British

Archaeology

The voice of archaeology in Britain and beyond

Cover of British Archaeology 100

Issue 100

May / June 2008

Contents

There is more content online than usual for this bumper issue!

news

Early Scottish gardens unturfed

Axes could be 0.5m years old

In the press

Listing lobby was no hot air

Kent Anglo-Saxon cemetery could be royal

Poetry to assist transfer of Hadrian's Wall collection

In Brief & Phase 2

features

John Wymer
Mike Pitts introduces an archaeologist with a fine eye for illustration

The Lost Royal Cult Of Street House, Yorkshire
The excavation of a unique Anglo-Saxon cult cemetery

Born digital: Making People Believe
How computers have changed the world of archaeology

The Office: Heritage and Archaeology at Fortress House
John Schofield finds unexpected things on Savile Row

Green Men & The Way of All Flesh
Richard Hayman uproots a fashionable myth

on the web

Recommended websites
Caroline Wickham-Jones considers archaeological imagery, and The Society of Antiquaries of Scotland has a new website

100 letters & news

Some of the letters we received and news stories we revealed in the past 100 issues

CBA correspondent

Campaigns, comment and communications from the CBA
Communication is king, says Mike Heyworth, celebrating nearly 60 years of magazines

Extra online content

science

Sebastian Payne asks, what do forensic archaeologists do?

Mick's travels & more travels

Mick Aston looks for early saints in Cornwall, and an introduction to visiting Cornwall's sites & monuments

my archaeology

Phil Harding, the man with five guitars

 

ISSN 1357-4442

Editor Mike Pitts

features

John Wymer

Mike Pitts introduces an archaeologist with a fine eye for illustration.

We hope to be able to add images to this article in the near future.

The modern combination of computer graphics and specialist artists is making the archaeologist-illustrator a relative scarcity. But for much of the profession's history the person who excavated a site or found an artefact was often also the one who took the photos and drew the diagrams. The results were not always particularly happy, especially with photography (though there are outstanding archaeologist-photographers, among them Harold St George Gray and Alexander Keiller).

Several archaeologists did, however, produce illustrations that were both attractive and informative, amongst the most famous, Mortimer Wheeler and Stuart Piggott. John Wymer (1928–2006) was known to palaeolithic archaeologists as a fine illustrator of stone artefacts. Less appreciated is that he also peppered immaculately-kept field notes with delightful working sketches and watercolours.

Wymer was born in West Kensington, London. His father, Bertram Wymer, a commercial artist who worked for the Tiger Tim group of comics, had been seeking palaeolithic flint handaxes in Kent since 1910, and the teenager, a ten shilling note stitched into his jacket by his mother, cycled among the gravel pits to add to the collection. In 1955 the family targeted a Swanscombe quarry where parts of a fossil skull had been found in the 1930s. John Wymer found a third piece of the same skull, which remains, at 400,000 years old, the only pre-Neanderthal cranium from Britain.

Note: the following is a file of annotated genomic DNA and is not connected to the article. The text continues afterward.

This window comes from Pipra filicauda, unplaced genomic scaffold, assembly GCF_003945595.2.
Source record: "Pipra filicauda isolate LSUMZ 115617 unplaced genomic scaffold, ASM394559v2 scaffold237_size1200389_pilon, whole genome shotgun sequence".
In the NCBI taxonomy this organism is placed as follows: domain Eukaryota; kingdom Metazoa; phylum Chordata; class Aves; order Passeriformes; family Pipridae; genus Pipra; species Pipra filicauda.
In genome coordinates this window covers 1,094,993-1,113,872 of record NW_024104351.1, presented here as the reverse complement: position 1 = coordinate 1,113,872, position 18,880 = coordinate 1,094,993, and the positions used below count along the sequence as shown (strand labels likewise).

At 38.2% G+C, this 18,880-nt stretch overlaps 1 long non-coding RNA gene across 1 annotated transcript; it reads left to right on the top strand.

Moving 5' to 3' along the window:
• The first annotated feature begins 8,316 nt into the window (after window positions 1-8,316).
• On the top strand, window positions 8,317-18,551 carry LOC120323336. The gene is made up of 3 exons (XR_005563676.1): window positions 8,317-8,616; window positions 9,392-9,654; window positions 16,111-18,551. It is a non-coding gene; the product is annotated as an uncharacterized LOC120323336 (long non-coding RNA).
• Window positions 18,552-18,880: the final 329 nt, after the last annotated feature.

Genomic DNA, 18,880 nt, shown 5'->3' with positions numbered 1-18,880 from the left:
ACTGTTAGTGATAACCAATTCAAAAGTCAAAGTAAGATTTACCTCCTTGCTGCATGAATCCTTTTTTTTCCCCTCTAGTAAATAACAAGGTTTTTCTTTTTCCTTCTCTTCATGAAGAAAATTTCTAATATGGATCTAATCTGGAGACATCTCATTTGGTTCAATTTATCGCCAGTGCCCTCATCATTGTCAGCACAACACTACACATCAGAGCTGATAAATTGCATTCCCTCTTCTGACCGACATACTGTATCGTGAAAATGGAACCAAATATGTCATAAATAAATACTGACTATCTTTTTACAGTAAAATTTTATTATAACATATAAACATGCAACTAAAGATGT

Though having worked as a printer, a railway clerk and a teacher, Wymer then began a long archaeological career by joining Reading Museum. He directed excavations at key early human sites, in South Africa (Klasies River Mouth) and England (Clacton, Essex and Hoxne, Suffolk). In the course of conducting surveys for English Heritage, he visited almost every known palaeolithic site in the country. Amongst his many publications were the substantial books, Lower Palaeolithic Archaeology in Britain as Represented by the Thames Valley (John Baker 1968), The Palaeolithic Age (Croom Helm 1982), Palaeolithic Sites of East Anglia (Geo-Books 1985) and The Lower Palaeolithic Occupation of Britain (Wessex Archaeology 1999). Each of these was fulsomely illustrated with his drawings of flint artefacts.

Depicting stone tools well is a difficult task that demands proper understanding of the obscure technology. As Alan Saville and Hazel Martingell explain in The Illustration of Lithic Artefacts (Association of Archaeological Illustrators & Surveyors / Lithic Studies Society 1988), the goal is not just to make a picture that looks right to a casual viewer. It is to read the story of how the knapper handled the piece of stone to create the tool, and then to convey that process to the informed observer.

It is no accident that the best lithic illustrators are often knappers. Wymer taught himself to work flint, and made superb technical drawings – even his first, illustrated here beside one of his best, were good. Over 100 have just arrived at the British Museum, along with his eight field notebooks (1949–2003), his index of some 6,000 cards describing palaeolithic sites, and photos (though unfortunately not his artefact collection, which the museum declined). Last year the Aggregates Levy Sustainability Fund paid for the archive's assessment, and a further grant has been obtained to help make it accessible. The diary entries have been scanned and typed, and the texts and card index database will in time be available on the Archaeology Data Service website. Wymer's life's work will become increasingly treasured.

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